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Posted to Campbell Unclassified on January 10, 2022 at 11:50 AM by Genesis Gaule
Our January Book Club pick is Project Hail Mary by Andy Weir. Check it out and then join us on Tuesday, January 25 at 6 pm to discuss. More information
Cabin Tripping by JJ Eggers
Where to Go to Get Away from It All // Whether readers are seeking a once-in-a-lifetime adventure or a quiet retreat, a cozy night around a fire pit or a summery lakefront sojourn, this book delivers. Divided into six Chapters-Forest, Tropics, Mountain, Arctic, Water, and Desert-the book features a curated collection of over 80 of the most incredible cabins available to rent all over the globe. Each cabin profile includes information on how to get there, activities to enjoy in the area (hiking trails, fishing holes, thermal spas, and more), and tips like when to plan your visit to maximize your "leaf-peeping" or whale-watching opportunities".
Relics by Jamie Grove and Max Grove
A History of the World Told in 133 Objects // The Mini Museum is a collection of treasures gathered from across space and time shared by tens of thousands of people in more than 120 countries. Each item in the collection is a story connected to a childhood dream of sharing all the wonders the universe has to offer while bringing all of us closer together. In this book, the Mini Museum team shares the stories of real objects that have shaped our very existence across billions of years of history.
NPR's Podcast Start Up Guide by Glen Weldon
Create, Launch, and Grow a Podcast on Any Budget // From NPR comes the definitive guide to podcasting, featuring step-by-step advice on how to find a unique topic, tell the best stories, and engage the most listeners, as well as the secrets that will take a podcast to the next level.
Design a Healthy Home by Oliver Heath
100 ways to transform your space for physical and mental wellbeing // This illustrated guide to detoxifying a home includes one hundred ideas to support health and well-being in kitchens, living rooms, bedrooms, bathrooms, and workspaces that are affordable, stylish, and easy to implement.
If you need help accessing any of these titles or using front door pickup, email or call us and we will be happy to assist you!
View Book Notes PDF archive
Tag(s): travel, technology, podcasts, nonfiction, nature, media, how-tos, hotels, homemaking, home design, history, heath and wellness, camping, book notes, architecture, archeology
Posted to Campbell Unclassified on September 22, 2021 at 9:10 AM by Genesis Gaule
Though today architecture favors sharp, simplistic shapes, DeMers Avenue hasn’t strayed far from this Image. This image is from 1938 found in A Meeting of the Reds: East Grand Forks 1887-1987, Volume 2. Page 649. Back when neon signs were in its golden years from 1923 to the late 1950s. And though neon gave way to LED lights, it still shines an aesthetic light on history.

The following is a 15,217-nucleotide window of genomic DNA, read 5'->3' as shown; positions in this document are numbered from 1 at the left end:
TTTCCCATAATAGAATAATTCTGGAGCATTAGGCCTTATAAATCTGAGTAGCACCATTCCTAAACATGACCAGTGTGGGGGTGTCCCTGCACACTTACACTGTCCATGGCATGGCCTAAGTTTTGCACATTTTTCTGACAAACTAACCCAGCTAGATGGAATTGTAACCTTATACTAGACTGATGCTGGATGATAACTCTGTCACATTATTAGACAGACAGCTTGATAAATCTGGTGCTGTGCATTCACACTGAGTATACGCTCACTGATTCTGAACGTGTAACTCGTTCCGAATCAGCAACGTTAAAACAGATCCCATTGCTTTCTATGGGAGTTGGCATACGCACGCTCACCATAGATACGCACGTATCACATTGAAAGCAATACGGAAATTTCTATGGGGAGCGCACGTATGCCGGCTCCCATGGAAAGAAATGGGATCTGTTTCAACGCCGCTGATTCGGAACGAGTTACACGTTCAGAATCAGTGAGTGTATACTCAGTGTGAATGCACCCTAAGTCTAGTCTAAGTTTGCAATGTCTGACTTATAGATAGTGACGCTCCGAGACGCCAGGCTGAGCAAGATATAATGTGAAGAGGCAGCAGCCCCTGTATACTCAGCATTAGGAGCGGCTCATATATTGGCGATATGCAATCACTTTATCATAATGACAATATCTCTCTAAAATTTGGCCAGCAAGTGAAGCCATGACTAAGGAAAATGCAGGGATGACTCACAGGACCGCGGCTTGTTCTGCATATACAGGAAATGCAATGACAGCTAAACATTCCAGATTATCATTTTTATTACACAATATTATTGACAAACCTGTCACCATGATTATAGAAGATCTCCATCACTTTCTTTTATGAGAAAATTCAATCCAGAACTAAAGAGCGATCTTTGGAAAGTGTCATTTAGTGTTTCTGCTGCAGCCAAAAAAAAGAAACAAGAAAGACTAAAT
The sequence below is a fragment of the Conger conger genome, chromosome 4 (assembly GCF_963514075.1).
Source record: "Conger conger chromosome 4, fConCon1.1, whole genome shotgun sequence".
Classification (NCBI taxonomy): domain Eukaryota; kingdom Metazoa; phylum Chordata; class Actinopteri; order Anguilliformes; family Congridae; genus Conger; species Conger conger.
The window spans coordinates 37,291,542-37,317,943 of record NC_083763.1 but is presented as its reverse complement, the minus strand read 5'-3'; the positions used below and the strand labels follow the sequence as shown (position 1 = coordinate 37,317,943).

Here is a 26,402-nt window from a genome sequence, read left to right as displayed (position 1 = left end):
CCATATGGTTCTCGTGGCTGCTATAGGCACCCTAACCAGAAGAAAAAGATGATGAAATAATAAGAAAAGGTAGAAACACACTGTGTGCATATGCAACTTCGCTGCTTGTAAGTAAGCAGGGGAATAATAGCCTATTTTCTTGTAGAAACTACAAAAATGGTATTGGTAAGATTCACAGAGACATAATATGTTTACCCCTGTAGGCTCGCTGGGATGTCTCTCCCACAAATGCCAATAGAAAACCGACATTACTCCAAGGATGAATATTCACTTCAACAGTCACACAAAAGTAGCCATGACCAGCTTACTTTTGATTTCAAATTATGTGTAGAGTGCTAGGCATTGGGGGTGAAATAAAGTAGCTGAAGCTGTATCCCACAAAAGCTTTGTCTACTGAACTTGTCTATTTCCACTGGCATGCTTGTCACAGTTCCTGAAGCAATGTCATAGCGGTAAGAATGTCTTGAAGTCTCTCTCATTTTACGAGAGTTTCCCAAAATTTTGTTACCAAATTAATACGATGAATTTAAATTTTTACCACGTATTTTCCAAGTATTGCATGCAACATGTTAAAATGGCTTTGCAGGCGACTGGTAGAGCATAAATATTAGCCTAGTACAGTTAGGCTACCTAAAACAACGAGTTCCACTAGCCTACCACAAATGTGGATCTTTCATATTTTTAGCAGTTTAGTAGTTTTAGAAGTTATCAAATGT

Browse our RRV Special Collection at the library for more Red River Valley history!
Tag(s): Zoe Bruggeman, Red River Valley History, history, did you know, architecture
Posted to Campbell Unclassified on July 7, 2021 at 2:21 PM by Genesis Gaule
Architecture is a field that is constantly changing and evolving. From Romanesque style architecture to Gothic to the Renaissance, then more modern styles like Neoclassicism, Art Deco, Neo-Modernism and so much more. Architecture is everywhere and can be changed and influenced by anyone.
When thinking about architecture, it is common to think about large buildings or houses that look extravagant and fancy, but in reality, architecture is much broader than that. Architecture is any structure that a human being designs and constructs to fill a space. That means that anyone can be an architect. Projects including designing and building a dog house, a chicken coop, or even a shed for the back yard make you an architect.
When the sky is the limit, the human brain can create all kinds of ideas. With architecture, the only limit is your imagination...and of course physics, a budget, and manual labor but that’s beside the point. There are buildings that show such creativity and ingenuity that they show what can really be done when the human mind goes toward something. Buildings have been built upside down, to look like musical instruments, and to incorporate nature.
Architecture is an amazing tool that we can use to innovate our world and make it a better place to live in. For more information on architecture, here are a few books that can be checked out at the library:
Understanding the Concepts of Parallel and Perpendicular
by Janey Levy
720.9 LEVY // A foundational and concise history of architecture focusing on the style of Frank Lloyd Wright for middle grade students.
Architecture and History
by Larry Remele
978.403 REMELE // An architectural gem, the building is unique among capitol buildings with a story that entertains and educates.
A Step-by-Step Guide
by Mike W. Lin, ASLA
720.284 LIN // Quickly learn drawing techniques to render architectural designs, room interiors, and landscapes.
Rafael Guastavino and the American Dream
by Berta Miguel
Easy 720.92 MIGUEL // Spanish architects, Rafael Guastavino and his son, designed more than one thousand iconic spaces across New York City and the US.
Tag(s): recommendations, nonfiction, drawing, design, article, architecture, Acacia James